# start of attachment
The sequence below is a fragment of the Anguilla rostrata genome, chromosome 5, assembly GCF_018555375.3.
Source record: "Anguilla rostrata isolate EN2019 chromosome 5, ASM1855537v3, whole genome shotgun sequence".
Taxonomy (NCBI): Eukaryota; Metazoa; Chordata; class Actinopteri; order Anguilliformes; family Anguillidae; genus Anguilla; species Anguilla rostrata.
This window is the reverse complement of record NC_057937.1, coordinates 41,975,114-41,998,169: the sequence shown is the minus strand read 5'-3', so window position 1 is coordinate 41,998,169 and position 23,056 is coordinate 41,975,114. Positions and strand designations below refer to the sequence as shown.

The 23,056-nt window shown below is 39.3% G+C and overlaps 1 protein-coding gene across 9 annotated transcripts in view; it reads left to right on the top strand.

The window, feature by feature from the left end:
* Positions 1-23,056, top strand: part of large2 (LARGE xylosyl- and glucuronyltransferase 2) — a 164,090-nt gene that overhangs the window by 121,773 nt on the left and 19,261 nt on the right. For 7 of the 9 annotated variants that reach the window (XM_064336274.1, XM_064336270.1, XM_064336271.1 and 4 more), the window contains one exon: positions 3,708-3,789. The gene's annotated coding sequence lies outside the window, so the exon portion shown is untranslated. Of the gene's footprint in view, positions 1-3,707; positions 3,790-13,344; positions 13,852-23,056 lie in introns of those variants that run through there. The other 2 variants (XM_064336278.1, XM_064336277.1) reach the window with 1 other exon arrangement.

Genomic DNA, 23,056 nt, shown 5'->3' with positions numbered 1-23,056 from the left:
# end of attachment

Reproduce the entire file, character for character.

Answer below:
The sequence below is a fragment of the Anguilla rostrata genome, chromosome 5, assembly GCF_018555375.3.
Source record: "Anguilla rostrata isolate EN2019 chromosome 5, ASM1855537v3, whole genome shotgun sequence".
Taxonomy (NCBI): Eukaryota; Metazoa; Chordata; class Actinopteri; order Anguilliformes; family Anguillidae; genus Anguilla; species Anguilla rostrata.
This window is the reverse complement of record NC_057937.1, coordinates 41,975,114-41,998,169: the sequence shown is the minus strand read 5'-3', so window position 1 is coordinate 41,998,169 and position 23,056 is coordinate 41,975,114. Positions and strand designations below refer to the sequence as shown.

The 23,056-nt window shown below is 39.3% G+C and overlaps 1 protein-coding gene across 9 annotated transcripts in view; it reads left to right on the top strand.

The window, feature by feature from the left end:
* Positions 1-23,056, top strand: part of large2 (LARGE xylosyl- and glucuronyltransferase 2) — a 164,090-nt gene that overhangs the window by 121,773 nt on the left and 19,261 nt on the right. For 7 of the 9 annotated variants that reach the window (XM_064336274.1, XM_064336270.1, XM_064336271.1 and 4 more), the window contains one exon: positions 3,708-3,789. The gene's annotated coding sequence lies outside the window, so the exon portion shown is untranslated. Of the gene's footprint in view, positions 1-3,707; positions 3,790-13,344; positions 13,852-23,056 lie in introns of those variants that run through there. The other 2 variants (XM_064336278.1, XM_064336277.1) reach the window with 1 other exon arrangement.

Genomic DNA, 23,056 nt, shown 5'->3' with positions numbered 1-23,056 from the left: